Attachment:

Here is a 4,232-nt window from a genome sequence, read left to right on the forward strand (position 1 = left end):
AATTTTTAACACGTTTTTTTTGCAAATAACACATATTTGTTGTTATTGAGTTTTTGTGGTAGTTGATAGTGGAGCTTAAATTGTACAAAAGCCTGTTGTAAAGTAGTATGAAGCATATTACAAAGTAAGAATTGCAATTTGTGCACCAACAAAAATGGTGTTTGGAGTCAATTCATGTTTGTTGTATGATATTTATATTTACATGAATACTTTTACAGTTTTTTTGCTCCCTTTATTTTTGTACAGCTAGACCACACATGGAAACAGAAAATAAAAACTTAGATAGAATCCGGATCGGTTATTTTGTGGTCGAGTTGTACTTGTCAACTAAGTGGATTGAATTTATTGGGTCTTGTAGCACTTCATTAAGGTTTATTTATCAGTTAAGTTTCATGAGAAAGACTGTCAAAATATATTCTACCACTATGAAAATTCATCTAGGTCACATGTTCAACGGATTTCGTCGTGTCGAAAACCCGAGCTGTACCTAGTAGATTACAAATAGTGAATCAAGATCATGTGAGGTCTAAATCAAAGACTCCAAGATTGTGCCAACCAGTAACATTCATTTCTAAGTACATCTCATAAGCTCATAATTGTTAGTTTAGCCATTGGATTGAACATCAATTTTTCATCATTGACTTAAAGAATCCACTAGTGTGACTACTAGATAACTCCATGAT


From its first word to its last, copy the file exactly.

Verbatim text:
Here is a 4,232-nt window from a genome sequence, read left to right on the forward strand (position 1 = left end):
AATTTTTAACACGTTTTTTTTGCAAATAACACATATTTGTTGTTATTGAGTTTTTGTGGTAGTTGATAGTGGAGCTTAAATTGTACAAAAGCCTGTTGTAAAGTAGTATGAAGCATATTACAAAGTAAGAATTGCAATTTGTGCACCAACAAAAATGGTGTTTGGAGTCAATTCATGTTTGTTGTATGATATTTATATTTACATGAATACTTTTACAGTTTTTTTGCTCCCTTTATTTTTGTACAGCTAGACCACACATGGAAACAGAAAATAAAAACTTAGATAGAATCCGGATCGGTTATTTTGTGGTCGAGTTGTACTTGTCAACTAAGTGGATTGAATTTATTGGGTCTTGTAGCACTTCATTAAGGTTTATTTATCAGTTAAGTTTCATGAGAAAGACTGTCAAAATATATTCTACCACTATGAAAATTCATCTAGGTCACATGTTCAACGGATTTCGTCGTGTCGAAAACCCGAGCTGTACCTAGTAGATTACAAATAGTGAATCAAGATCATGTGAGGTCTAAATCAAAGACTCCAAGATTGTGCCAACCAGTAACATTCATTTCTAAGTACATCTCATAAGCTCATAATTGTTAGTTTAGCCATTGGATTGAACATCAATTTTTCATCATTGACTTAAAGAATCCACTAGTGTGACTACTAGATAACTCCATGAT